"No tape recorders?"
"It's all digital, mate. I keep a couple of old betacams for editing older stuff or transferring analogue to digital--other than that, it's all zeros and ones." Simon pointed to a smaller room that featured a large window overlooking the studio. "That used to be the shop cool room. Now it's a voice-over booth. So what do you blokes reckon? Flash or what?"
"Awesome. No signage out front?"
"It's not open to the public, mate, and I don't want any loonies to know there's a fortune in electronics here. Now, let me show you guys how I drive this thing."
Footage of the airport was immediately recognizable to the lads, however they were somewhat bored by the laborious and repetitive process involved in editing. At one stage, when it seemed appropriate, Dickson asked if Simon had the pilot of Barbara Thorne's television concept.
"You want to see it?" Half an hour later, Simon asked his guests what they thought of the idea.
"I'm no expert," Dickson admitted, "but it looks as good as any other show on TV."
"Better," Simon insisted, "but it's old hat now--been around too long. We missed the boat because of that asshole Fink and his fucking indecision and dilly dallying. Let me give you a bit of advice, my friends, whatever you do in life, stay away from the television business. It's full of wannabes and experts who wouldn't know if their asses were on fire. And back stabbers! Oh, yeah, don't forget the back stabbers."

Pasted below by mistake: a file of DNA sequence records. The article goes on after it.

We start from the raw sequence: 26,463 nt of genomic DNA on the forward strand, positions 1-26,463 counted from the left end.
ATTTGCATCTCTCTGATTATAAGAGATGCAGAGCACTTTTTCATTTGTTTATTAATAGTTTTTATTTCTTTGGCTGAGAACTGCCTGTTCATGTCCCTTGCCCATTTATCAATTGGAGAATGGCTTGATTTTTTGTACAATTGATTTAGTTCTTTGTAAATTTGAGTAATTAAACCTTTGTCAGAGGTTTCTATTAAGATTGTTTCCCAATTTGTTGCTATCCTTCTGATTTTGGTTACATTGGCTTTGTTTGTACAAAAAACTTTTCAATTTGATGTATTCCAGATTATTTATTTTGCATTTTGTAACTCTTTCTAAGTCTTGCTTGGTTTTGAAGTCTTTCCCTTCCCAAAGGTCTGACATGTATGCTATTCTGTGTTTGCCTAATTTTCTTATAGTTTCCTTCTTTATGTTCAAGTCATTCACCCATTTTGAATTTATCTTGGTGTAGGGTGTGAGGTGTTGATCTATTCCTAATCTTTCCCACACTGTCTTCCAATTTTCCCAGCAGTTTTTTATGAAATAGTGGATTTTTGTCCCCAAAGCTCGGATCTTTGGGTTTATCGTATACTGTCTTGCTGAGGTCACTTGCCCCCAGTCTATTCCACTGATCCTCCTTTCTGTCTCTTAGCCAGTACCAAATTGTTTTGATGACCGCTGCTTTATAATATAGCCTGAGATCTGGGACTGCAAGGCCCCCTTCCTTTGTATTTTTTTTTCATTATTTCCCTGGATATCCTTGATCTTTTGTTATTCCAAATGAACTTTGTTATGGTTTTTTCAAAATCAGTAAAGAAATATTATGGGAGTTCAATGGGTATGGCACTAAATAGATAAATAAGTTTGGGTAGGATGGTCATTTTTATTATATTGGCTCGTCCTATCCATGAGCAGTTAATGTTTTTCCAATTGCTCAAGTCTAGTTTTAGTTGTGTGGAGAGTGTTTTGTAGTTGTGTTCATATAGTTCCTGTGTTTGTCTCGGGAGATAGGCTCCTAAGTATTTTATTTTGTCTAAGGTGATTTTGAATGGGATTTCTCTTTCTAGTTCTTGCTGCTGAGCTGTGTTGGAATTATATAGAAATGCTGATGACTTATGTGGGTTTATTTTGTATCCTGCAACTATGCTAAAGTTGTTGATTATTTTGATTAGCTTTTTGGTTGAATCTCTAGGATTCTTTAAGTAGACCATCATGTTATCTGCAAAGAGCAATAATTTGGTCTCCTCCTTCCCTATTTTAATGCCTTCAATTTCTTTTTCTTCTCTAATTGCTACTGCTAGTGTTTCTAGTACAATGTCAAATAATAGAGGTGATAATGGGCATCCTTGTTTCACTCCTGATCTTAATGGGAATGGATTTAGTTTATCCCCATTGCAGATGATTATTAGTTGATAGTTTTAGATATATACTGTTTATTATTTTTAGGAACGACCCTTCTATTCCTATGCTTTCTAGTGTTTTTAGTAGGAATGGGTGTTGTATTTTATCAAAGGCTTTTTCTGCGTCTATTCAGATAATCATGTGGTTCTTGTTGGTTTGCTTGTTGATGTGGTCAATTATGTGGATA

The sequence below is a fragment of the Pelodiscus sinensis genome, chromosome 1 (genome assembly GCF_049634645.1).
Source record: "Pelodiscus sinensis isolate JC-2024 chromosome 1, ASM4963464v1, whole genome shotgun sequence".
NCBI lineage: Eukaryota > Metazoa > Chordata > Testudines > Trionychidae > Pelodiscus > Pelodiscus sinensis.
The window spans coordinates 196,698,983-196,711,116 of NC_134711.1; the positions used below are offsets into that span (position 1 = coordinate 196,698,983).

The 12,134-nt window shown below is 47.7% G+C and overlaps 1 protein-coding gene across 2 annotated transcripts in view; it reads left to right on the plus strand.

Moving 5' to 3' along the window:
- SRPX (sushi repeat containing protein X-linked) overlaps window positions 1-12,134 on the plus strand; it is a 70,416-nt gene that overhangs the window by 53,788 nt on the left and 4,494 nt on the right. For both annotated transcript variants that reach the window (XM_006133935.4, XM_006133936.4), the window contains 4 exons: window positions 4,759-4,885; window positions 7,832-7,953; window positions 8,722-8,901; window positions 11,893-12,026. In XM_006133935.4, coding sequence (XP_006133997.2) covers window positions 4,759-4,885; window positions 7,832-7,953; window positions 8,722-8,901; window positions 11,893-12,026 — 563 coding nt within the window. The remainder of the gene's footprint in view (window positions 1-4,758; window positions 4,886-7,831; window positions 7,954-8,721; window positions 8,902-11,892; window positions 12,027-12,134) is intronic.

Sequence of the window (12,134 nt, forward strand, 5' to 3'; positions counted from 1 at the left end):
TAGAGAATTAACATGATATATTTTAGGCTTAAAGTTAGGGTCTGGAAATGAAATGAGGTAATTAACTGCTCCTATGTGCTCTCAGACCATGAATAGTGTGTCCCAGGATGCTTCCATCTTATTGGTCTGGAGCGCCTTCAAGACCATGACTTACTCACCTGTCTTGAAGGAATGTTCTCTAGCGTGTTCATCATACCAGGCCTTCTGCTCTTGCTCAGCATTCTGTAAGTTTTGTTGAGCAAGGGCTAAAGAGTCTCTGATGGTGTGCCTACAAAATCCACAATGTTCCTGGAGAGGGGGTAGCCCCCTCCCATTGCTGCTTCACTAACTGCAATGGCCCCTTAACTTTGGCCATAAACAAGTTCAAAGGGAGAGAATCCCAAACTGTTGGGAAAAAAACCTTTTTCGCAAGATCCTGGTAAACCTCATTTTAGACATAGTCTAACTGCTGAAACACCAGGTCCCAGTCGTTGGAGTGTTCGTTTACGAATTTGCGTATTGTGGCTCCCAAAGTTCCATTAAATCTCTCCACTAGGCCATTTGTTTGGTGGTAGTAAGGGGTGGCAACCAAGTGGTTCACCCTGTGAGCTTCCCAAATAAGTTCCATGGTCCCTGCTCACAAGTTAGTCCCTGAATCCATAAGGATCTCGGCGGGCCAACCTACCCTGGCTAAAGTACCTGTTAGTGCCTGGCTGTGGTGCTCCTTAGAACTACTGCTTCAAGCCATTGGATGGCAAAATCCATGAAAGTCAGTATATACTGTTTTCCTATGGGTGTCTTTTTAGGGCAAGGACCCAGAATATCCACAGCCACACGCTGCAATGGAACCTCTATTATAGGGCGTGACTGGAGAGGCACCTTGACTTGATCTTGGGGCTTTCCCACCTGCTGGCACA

"So why are you still in the business?"
"It's all I know, mate--that and scuba diving. I shoot a lot of underwater stuff--that's what I did in Papua--footage of World War 2 submerged aircraft. Besides, I'm in my fifties so it's too late for a career change. And let me tell you something else. Barbara's concept was my ticket to wealthy retirement but Fink fucked that good and proper. Opportunities like Barbara's only come along once in a blue moon. I could kill that mongrel Fink bastard."
Back at the beach house, the lads noticed Cody's board missing from the front verandah. Then they saw a lone surfer on the back line--the only invitation they needed to hit the waves.
Two hours later, as the sun hung low on the western horizon, three fit and bronzed teens, carrying their sticks under their arms as they trotted up the beach, provided a spectacle the glossy tourist mags would deem an idyllic Aussie scene.
Dickson had rigged a hose supported by a pole in the front yard, under which the surfers showered. "That was a bitching session," Cody enthused. "You guys are awesome."
"You were pretty awesome yourself, mate. You wanna hang for a bit? I've got another envelope for Doris."
"I wish you guys would tell me what's going on with all this shit. She gave me some lamo line yesterday about it but I don't believe her--not for a second."
"What did she tell you?"
"Hey, I'm not that dumb ya know. It's confidential hehe. So, here's the deal guys, you tell me what this whole thing is all about and I'll tell you what she told me. Fair enough?"